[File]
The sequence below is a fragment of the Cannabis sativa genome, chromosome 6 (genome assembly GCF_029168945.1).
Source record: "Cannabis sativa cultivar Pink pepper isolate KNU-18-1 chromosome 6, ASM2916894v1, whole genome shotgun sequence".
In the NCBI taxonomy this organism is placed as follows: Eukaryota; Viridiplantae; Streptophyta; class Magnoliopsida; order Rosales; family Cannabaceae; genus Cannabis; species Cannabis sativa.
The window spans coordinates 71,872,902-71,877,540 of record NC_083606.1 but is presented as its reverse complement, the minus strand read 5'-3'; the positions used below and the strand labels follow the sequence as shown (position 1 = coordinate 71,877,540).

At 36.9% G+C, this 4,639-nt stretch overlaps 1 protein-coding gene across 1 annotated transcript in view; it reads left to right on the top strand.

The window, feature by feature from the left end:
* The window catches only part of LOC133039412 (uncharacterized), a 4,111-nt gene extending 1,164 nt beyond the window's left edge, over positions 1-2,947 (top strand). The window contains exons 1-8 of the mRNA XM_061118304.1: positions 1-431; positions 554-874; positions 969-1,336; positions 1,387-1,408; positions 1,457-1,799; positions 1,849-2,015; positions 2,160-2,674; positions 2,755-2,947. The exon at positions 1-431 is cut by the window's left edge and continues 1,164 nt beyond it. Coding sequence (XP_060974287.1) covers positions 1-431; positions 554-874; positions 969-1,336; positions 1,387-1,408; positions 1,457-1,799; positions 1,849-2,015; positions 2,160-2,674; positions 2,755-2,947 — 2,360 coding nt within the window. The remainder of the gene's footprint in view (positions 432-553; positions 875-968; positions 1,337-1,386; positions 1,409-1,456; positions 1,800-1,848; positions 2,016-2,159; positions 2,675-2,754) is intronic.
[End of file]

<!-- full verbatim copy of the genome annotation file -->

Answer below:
The sequence below is a fragment of the Cannabis sativa genome, chromosome 6 (genome assembly GCF_029168945.1).
Source record: "Cannabis sativa cultivar Pink pepper isolate KNU-18-1 chromosome 6, ASM2916894v1, whole genome shotgun sequence".
In the NCBI taxonomy this organism is placed as follows: Eukaryota; Viridiplantae; Streptophyta; class Magnoliopsida; order Rosales; family Cannabaceae; genus Cannabis; species Cannabis sativa.
The window spans coordinates 71,872,902-71,877,540 of record NC_083606.1 but is presented as its reverse complement, the minus strand read 5'-3'; the positions used below and the strand labels follow the sequence as shown (position 1 = coordinate 71,877,540).

At 36.9% G+C, this 4,639-nt stretch overlaps 1 protein-coding gene across 1 annotated transcript in view; it reads left to right on the top strand.

The window, feature by feature from the left end:
* The window catches only part of LOC133039412 (uncharacterized), a 4,111-nt gene extending 1,164 nt beyond the window's left edge, over positions 1-2,947 (top strand). The window contains exons 1-8 of the mRNA XM_061118304.1: positions 1-431; positions 554-874; positions 969-1,336; positions 1,387-1,408; positions 1,457-1,799; positions 1,849-2,015; positions 2,160-2,674; positions 2,755-2,947. The exon at positions 1-431 is cut by the window's left edge and continues 1,164 nt beyond it. Coding sequence (XP_060974287.1) covers positions 1-431; positions 554-874; positions 969-1,336; positions 1,387-1,408; positions 1,457-1,799; positions 1,849-2,015; positions 2,160-2,674; positions 2,755-2,947 — 2,360 coding nt within the window. The remainder of the gene's footprint in view (positions 432-553; positions 875-968; positions 1,337-1,386; positions 1,409-1,456; positions 1,800-1,848; positions 2,016-2,159; positions 2,675-2,754) is intronic.